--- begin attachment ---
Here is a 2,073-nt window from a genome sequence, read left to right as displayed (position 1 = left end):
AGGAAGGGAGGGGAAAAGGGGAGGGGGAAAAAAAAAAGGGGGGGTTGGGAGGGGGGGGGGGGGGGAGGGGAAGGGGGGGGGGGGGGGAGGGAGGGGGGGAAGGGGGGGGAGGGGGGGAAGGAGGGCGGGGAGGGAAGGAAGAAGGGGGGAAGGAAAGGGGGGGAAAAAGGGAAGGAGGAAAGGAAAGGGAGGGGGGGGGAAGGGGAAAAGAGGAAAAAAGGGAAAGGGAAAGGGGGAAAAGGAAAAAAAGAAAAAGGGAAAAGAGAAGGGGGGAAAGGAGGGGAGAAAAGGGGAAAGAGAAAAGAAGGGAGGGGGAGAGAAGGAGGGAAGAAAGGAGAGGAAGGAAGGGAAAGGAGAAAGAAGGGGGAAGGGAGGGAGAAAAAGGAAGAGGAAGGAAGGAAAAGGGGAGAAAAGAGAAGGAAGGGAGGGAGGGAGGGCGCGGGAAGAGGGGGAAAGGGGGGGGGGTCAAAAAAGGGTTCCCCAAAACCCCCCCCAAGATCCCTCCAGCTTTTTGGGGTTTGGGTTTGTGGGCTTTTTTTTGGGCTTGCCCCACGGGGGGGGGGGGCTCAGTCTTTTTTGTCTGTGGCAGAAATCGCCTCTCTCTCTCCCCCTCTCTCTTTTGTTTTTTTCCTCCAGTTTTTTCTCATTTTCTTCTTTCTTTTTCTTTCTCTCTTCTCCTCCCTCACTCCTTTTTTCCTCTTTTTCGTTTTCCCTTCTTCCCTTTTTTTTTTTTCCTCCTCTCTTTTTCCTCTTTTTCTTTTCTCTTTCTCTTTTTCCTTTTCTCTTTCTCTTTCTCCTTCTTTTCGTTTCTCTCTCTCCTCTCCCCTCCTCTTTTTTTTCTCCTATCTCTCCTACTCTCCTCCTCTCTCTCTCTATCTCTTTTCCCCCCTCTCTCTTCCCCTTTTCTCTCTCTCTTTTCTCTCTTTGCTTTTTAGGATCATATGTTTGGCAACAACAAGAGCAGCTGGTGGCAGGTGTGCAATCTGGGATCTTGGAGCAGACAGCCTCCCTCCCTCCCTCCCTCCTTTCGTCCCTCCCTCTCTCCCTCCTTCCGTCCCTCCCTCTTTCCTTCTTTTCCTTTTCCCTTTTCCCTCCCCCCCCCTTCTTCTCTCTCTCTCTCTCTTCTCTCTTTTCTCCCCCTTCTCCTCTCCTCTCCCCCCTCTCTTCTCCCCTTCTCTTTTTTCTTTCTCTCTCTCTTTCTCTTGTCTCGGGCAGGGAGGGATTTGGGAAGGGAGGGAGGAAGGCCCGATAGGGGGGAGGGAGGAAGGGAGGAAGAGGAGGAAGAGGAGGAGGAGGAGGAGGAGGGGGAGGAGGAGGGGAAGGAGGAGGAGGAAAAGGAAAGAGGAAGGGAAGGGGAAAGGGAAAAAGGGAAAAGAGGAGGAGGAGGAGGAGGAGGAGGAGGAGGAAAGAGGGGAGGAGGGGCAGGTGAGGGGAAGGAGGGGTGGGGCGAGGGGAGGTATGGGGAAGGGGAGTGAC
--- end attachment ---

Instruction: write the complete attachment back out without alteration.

Here is a 2,073-nt window from a genome sequence, read left to right as displayed (position 1 = left end):
AGGAAGGGAGGGGAAAAGGGGAGGGGGAAAAAAAAAAGGGGGGGTTGGGAGGGGGGGGGGGGGGGAGGGGAAGGGGGGGGGGGGGGGAGGGAGGGGGGGAAGGGGGGGGAGGGGGGGAAGGAGGGCGGGGAGGGAAGGAAGAAGGGGGGAAGGAAAGGGGGGGAAAAAGGGAAGGAGGAAAGGAAAGGGAGGGGGGGGGAAGGGGAAAAGAGGAAAAAAGGGAAAGGGAAAGGGGGAAAAGGAAAAAAAGAAAAAGGGAAAAGAGAAGGGGGGAAAGGAGGGGAGAAAAGGGGAAAGAGAAAAGAAGGGAGGGGGAGAGAAGGAGGGAAGAAAGGAGAGGAAGGAAGGGAAAGGAGAAAGAAGGGGGAAGGGAGGGAGAAAAAGGAAGAGGAAGGAAGGAAAAGGGGAGAAAAGAGAAGGAAGGGAGGGAGGGAGGGCGCGGGAAGAGGGGGAAAGGGGGGGGGGTCAAAAAAGGGTTCCCCAAAACCCCCCCCAAGATCCCTCCAGCTTTTTGGGGTTTGGGTTTGTGGGCTTTTTTTTGGGCTTGCCCCACGGGGGGGGGGGGCTCAGTCTTTTTTGTCTGTGGCAGAAATCGCCTCTCTCTCTCCCCCTCTCTCTTTTGTTTTTTTCCTCCAGTTTTTTCTCATTTTCTTCTTTCTTTTTCTTTCTCTCTTCTCCTCCCTCACTCCTTTTTTCCTCTTTTTCGTTTTCCCTTCTTCCCTTTTTTTTTTTTCCTCCTCTCTTTTTCCTCTTTTTCTTTTCTCTTTCTCTTTTTCCTTTTCTCTTTCTCTTTCTCCTTCTTTTCGTTTCTCTCTCTCCTCTCCCCTCCTCTTTTTTTTCTCCTATCTCTCCTACTCTCCTCCTCTCTCTCTCTATCTCTTTTCCCCCCTCTCTCTTCCCCTTTTCTCTCTCTCTTTTCTCTCTTTGCTTTTTAGGATCATATGTTTGGCAACAACAAGAGCAGCTGGTGGCAGGTGTGCAATCTGGGATCTTGGAGCAGACAGCCTCCCTCCCTCCCTCCCTCCTTTCGTCCCTCCCTCTCTCCCTCCTTCCGTCCCTCCCTCTTTCCTTCTTTTCCTTTTCCCTTTTCCCTCCCCCCCCCTTCTTCTCTCTCTCTCTCTCTTCTCTCTTTTCTCCCCCTTCTCCTCTCCTCTCCCCCCTCTCTTCTCCCCTTCTCTTTTTTCTTTCTCTCTCTCTTTCTCTTGTCTCGGGCAGGGAGGGATTTGGGAAGGGAGGGAGGAAGGCCCGATAGGGGGGAGGGAGGAAGGGAGGAAGAGGAGGAAGAGGAGGAGGAGGAGGAGGAGGGGGAGGAGGAGGGGAAGGAGGAGGAGGAAAAGGAAAGAGGAAGGGAAGGGGAAAGGGAAAAAGGGAAAAGAGGAGGAGGAGGAGGAGGAGGAGGAGGAGGAAAGAGGGGAGGAGGGGCAGGTGAGGGGAAGGAGGGGTGGGGCGAGGGGAGGTATGGGGAAGGGGAGTGAC